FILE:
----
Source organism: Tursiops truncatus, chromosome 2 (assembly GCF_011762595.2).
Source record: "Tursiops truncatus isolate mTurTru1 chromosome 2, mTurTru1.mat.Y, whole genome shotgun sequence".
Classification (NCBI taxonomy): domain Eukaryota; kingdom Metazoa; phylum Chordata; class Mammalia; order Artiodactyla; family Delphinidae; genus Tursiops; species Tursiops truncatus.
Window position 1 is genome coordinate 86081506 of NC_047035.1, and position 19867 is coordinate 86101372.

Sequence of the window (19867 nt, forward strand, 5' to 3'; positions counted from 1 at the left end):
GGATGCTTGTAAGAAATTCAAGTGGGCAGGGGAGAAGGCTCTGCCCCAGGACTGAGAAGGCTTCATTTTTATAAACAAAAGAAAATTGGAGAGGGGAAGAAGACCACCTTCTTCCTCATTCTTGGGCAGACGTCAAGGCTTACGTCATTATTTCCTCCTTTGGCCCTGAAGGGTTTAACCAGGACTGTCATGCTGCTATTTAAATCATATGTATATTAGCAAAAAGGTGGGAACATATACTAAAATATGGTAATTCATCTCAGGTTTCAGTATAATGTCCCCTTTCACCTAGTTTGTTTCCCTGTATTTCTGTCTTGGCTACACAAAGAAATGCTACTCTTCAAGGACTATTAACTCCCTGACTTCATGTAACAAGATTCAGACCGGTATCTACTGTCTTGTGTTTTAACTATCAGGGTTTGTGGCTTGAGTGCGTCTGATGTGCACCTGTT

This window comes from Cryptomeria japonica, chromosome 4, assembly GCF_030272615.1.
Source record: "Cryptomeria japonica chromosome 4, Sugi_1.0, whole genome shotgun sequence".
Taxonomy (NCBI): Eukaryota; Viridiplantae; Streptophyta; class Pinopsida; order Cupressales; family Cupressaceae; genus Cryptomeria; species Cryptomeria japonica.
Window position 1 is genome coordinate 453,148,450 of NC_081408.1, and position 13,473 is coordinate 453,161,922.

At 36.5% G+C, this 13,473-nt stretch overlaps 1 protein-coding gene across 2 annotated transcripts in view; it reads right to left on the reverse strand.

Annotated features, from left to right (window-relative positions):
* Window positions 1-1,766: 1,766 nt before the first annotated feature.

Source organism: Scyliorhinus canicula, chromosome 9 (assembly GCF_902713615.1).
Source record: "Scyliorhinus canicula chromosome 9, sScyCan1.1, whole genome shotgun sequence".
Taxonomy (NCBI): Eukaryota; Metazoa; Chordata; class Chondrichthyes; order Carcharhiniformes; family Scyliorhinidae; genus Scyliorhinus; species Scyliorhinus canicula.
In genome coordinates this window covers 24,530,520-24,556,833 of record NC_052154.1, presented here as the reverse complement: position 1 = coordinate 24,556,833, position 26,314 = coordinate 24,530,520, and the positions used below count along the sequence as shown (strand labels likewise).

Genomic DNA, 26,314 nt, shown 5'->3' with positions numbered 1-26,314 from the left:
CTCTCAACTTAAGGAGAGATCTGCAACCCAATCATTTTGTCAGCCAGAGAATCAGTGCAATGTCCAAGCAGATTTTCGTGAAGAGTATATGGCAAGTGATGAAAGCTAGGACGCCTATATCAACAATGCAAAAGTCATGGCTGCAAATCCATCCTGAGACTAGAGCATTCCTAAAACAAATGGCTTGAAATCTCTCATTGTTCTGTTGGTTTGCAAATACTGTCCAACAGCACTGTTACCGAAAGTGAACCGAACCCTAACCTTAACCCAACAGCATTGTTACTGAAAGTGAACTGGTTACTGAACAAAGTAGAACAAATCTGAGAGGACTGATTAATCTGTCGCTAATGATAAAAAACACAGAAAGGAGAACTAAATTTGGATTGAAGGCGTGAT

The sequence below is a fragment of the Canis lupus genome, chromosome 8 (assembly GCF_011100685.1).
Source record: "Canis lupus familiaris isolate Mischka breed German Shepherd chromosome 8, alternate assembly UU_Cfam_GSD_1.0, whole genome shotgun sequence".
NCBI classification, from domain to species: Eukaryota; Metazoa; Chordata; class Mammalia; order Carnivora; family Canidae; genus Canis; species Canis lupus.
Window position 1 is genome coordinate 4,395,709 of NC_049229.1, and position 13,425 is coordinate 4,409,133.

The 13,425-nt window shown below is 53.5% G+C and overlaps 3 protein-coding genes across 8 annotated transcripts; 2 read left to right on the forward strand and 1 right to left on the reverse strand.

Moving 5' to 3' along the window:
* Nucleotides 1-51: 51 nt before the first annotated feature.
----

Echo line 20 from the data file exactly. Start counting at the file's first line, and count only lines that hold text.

The sequence below is a fragment of the Canis lupus genome, chromosome 8 (assembly GCF_011100685.1).